Q: Why did you make the decision to move to L.A.?
A: L.A. has a lot of things, but if there is one thing it does have, it is people with drive. In Pittsburgh, all of my friends had 9-5 jobs and were pursuing pretty safe careers. Music is not safe, and it was frustrating to be around people who don’t understand the kind of investment you have to make when you want to make it your life.
If there are any female artists in Pittsburgh reading this, I implore you to put yourself out there. No one is going to push you. You have to do it yourself. If anyone wants advice about how to begin that process, absolutely reach out to me.
Q: What will you miss about Pittsburgh?
A: The sense of community. Pittsburgh was my home for so many years. There isn’t a neighborhood that I don’t have a friend in. The guy who has been my muse for my sad, longing songs went to Schenely high school, and then (the University of Pittsburgh). I spent so many nights on roofs in Oakland, or talking about life in Schenely Plaza. I worked in restaurants in Shadyside and Squirrel Hill throughout college and afterwards. I punched the bouncer at Tiki Lounge on my 21st birthday. There are just so many little moments that came together to create the person that left from Pittsburgh International Airport … and I miss everything about them. But without change, you don’t grow.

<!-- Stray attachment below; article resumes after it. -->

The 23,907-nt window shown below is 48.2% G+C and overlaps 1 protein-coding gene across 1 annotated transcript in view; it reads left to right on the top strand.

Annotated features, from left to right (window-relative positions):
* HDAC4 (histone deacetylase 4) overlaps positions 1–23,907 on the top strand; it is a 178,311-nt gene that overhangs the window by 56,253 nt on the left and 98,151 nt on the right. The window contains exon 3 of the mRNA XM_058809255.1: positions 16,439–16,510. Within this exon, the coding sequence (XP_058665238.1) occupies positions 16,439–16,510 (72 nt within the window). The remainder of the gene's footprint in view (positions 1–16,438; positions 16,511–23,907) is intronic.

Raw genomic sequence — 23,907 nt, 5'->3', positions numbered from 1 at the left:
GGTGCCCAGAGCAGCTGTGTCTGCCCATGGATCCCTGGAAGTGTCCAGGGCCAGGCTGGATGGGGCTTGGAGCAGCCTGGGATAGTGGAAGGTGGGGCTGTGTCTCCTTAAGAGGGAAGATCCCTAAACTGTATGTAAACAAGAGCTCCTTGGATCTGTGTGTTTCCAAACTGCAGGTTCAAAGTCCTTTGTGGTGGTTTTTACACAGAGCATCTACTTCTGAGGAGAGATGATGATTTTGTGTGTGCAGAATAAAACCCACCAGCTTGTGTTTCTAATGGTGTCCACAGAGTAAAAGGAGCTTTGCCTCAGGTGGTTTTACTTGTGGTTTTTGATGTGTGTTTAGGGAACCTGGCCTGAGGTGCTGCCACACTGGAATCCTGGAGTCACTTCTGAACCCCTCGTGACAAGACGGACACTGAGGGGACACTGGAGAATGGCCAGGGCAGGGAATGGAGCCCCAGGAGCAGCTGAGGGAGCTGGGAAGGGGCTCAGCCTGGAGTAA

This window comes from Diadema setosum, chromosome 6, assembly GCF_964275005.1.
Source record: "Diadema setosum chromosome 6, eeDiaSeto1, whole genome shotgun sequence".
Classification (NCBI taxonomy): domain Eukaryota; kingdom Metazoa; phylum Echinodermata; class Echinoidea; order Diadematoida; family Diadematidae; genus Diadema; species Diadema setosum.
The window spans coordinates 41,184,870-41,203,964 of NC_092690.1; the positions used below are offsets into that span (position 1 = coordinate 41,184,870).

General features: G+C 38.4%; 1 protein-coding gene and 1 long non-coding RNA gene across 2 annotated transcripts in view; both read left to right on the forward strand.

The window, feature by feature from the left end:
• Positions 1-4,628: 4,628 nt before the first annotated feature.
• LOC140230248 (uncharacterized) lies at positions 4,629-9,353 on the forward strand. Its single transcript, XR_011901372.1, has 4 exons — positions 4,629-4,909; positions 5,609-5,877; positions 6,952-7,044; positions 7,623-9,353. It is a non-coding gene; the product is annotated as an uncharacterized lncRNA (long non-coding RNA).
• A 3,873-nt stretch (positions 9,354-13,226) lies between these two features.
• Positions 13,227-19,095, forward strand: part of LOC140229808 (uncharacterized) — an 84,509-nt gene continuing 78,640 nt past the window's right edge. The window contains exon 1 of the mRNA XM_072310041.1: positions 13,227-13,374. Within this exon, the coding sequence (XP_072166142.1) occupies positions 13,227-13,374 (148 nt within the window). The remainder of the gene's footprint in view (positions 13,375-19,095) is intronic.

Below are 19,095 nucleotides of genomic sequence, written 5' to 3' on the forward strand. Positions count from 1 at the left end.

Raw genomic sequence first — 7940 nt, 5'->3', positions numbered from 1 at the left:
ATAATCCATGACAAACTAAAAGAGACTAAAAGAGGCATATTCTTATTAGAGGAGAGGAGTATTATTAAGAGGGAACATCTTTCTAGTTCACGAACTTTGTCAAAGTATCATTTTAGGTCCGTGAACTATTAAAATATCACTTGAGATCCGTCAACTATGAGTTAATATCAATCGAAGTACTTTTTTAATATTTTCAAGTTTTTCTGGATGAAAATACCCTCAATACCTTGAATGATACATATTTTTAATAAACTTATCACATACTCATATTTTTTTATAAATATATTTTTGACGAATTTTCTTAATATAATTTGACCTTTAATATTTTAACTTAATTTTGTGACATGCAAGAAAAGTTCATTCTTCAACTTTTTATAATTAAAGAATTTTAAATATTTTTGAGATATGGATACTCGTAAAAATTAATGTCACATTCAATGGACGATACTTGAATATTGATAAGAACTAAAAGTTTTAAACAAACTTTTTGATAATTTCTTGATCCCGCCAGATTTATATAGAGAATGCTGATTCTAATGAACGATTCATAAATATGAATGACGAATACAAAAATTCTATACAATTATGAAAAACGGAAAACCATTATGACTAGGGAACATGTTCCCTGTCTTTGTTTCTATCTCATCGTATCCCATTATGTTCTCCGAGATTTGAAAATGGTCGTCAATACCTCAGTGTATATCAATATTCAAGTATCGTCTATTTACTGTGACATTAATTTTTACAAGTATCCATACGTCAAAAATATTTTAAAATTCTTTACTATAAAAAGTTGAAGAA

Q: Do you have any advice for aspiring musicians?
A: As long as you are making music for the right reasons and are striving for something bigger than fame and money – you can get there. It takes time, and it takes 10,000 hours to become an expert at something. No one goes from 0 to 100 overnight. There is a lot that goes into becoming a professional musician that stays around. The most important thing you can do is not to let your ego get in the way, while also being ruthless about your craft. If you aren’t thinking about your craft 20 hours a day, you won’t get there. If you have a Plan B, you won’t get there. Musicians, actors, any artists face a lot of rejection. If you can’t handle that, you won’t get there. But if none of that scares you away, and you can keep pushing, eventually you will be surprised at what life brings your way.
For more on Omne’s journey and to stream her latest music, head to www.2omne.com.